I read When the Game Was Ours in one day. This book--written by ESPN and Boston sports writer Jackie McMullen--just brought back too many memories of Larry Bird and Magic Johnson. I couldn't put this book down.
Early in the book, I read about the first nationally televised ISU game against Wichita St. (January 1979). The game was played during a blizzard, and many roads were closed. And I had tickets. I remember that Saturday morning, telling my mother that my best friend, Bryan, and I were still driving 25 miles to Terre Haute to see the game. "You're not going," mom told us, "have you looked outside? They've got the highways closed."
My car was an Oldsmobile Toronado, the first front-wheel drive car that was manufactured, and my dad intervened and said, "Oh, Pauline, let 'em go see Larry! The front wheel drive will cut through this! Let the boys have their fun! This is Larry Bird we're talking about!"
On our way to the game we were stopped by one police officer who asked us, "Where the hell are you boys headed? This highway is closed!"
"We've got tickets to the ISU game," I said proudly.
"Lucky SOBs! Get the hell out of here!" he said, waving us through a foot of snow.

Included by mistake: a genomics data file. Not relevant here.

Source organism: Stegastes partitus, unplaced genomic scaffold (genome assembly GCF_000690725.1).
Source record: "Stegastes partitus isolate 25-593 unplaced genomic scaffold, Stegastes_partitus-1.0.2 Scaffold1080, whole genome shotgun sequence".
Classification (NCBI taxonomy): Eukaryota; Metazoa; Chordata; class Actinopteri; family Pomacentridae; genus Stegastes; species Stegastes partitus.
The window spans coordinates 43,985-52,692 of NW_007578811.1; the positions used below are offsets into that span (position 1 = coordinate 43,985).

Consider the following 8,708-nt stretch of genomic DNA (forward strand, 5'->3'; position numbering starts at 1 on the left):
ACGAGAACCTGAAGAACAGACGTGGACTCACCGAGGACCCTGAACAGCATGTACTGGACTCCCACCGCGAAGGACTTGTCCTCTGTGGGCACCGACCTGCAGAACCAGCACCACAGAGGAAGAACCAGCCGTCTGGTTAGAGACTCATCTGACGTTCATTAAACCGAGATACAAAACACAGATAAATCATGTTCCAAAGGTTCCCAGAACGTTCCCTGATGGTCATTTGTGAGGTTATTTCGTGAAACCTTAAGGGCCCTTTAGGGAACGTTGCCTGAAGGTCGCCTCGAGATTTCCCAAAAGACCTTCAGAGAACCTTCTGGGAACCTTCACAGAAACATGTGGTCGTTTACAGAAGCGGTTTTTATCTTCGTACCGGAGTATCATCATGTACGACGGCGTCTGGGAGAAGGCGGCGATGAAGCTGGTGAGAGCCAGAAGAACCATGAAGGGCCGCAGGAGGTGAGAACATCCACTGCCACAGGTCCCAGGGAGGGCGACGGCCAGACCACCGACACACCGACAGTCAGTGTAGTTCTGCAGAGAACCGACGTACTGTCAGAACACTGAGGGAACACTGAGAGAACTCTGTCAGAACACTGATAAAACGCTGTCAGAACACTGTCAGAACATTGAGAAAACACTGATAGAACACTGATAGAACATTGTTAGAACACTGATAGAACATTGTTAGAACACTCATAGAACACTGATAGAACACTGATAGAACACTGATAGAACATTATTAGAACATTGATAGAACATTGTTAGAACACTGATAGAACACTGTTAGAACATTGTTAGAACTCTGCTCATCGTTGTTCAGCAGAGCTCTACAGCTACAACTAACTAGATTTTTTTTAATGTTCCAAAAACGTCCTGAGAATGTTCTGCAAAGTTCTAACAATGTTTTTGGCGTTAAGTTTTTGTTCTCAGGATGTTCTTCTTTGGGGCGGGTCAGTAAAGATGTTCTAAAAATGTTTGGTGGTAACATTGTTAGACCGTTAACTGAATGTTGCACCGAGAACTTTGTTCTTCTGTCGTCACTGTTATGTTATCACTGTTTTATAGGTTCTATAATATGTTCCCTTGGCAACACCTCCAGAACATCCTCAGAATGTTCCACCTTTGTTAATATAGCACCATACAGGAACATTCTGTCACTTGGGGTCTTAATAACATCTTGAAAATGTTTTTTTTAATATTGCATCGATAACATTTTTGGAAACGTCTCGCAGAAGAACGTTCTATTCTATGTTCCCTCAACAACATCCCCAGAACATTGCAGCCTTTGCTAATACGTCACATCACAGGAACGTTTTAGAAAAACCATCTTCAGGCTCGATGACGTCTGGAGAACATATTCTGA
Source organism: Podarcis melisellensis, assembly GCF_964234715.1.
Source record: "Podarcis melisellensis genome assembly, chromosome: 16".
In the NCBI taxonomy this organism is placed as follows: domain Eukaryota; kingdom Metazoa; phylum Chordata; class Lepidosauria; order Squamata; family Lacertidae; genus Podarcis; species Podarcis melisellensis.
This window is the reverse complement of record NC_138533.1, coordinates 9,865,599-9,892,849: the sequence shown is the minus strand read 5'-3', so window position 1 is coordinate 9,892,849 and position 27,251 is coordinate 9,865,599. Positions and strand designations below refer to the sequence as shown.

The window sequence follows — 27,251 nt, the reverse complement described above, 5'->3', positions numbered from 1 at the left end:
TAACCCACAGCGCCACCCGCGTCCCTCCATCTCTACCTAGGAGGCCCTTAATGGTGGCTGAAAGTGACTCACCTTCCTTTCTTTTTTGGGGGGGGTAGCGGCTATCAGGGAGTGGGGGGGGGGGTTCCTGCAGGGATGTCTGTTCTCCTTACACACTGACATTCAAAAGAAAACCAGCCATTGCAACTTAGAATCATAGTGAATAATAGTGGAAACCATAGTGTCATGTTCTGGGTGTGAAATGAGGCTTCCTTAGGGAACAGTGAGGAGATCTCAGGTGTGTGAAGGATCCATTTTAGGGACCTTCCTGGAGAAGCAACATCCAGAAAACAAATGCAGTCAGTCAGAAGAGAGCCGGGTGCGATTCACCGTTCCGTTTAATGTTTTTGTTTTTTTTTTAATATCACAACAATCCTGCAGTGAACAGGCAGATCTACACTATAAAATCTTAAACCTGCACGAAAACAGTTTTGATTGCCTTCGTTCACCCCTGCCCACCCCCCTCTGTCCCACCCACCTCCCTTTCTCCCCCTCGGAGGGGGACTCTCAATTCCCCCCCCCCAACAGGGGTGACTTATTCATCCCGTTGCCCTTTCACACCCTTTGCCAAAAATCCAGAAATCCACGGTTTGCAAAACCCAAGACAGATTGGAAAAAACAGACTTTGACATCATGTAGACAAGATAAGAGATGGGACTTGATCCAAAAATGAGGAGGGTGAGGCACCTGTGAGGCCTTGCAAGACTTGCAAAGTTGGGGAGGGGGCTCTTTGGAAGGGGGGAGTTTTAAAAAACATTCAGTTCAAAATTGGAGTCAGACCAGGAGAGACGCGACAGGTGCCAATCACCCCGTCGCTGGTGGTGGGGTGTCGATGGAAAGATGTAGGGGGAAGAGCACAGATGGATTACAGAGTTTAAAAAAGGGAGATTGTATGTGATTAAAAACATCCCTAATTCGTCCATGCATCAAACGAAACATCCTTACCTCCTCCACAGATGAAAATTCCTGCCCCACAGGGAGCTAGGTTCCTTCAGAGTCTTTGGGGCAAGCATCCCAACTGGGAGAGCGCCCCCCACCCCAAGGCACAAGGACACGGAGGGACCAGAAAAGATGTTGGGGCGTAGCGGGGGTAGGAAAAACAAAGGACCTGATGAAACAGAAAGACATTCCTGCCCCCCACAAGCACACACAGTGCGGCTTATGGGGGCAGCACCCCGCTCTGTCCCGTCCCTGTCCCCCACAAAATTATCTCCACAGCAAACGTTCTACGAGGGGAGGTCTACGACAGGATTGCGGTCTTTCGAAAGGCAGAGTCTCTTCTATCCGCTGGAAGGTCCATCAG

What a game. Larry scorched WS for something like 45 points, 17 rebounds, and 10 assists--all in an era when triple-doubles in college were unheard of. Larry did it all. So did Magic.
The championship NCAA game in 1979 between ISU and Michigan State? My memories are whole and intact . . . I watched the game on the TV in our basement with family and some friends, along with millions of other Americans who wanted to see Larry and Magic.
But oddly enough, throughout my childhood I'd always been a Laker fan. I'd grown up watching Wilt Chamberlain, Jerry West, Gail Goodrich, Elgin Baylor and Happy Hairston. And even though Larry was in Boston, I still loved the Lakers and rooted for them whenever they played Boston.
This rivalry in the 80s and early 1990s between the Lakers and Boston, and more specifically between Larry and Magic, is what made the NBA. I didn't know much, but there was no doubt that both of these guys were light-years ahead of other college players and they both carried their respective teams in the NBA. I read box scores daily in college keeping up with both of these guys.
I really liked this book, but it is obvious that there are few professional players in any sport who now play the game like Larry and Magic did some years back. Their life was the game. Period. And I found it amazing that Larry Bird forfeited $5 million from his contract to the Celtics when he retired because he felt he "hadn't earned it." It would have been the largest payday of his life, and he just gave it back. "I don't keep what I don't earn," he said.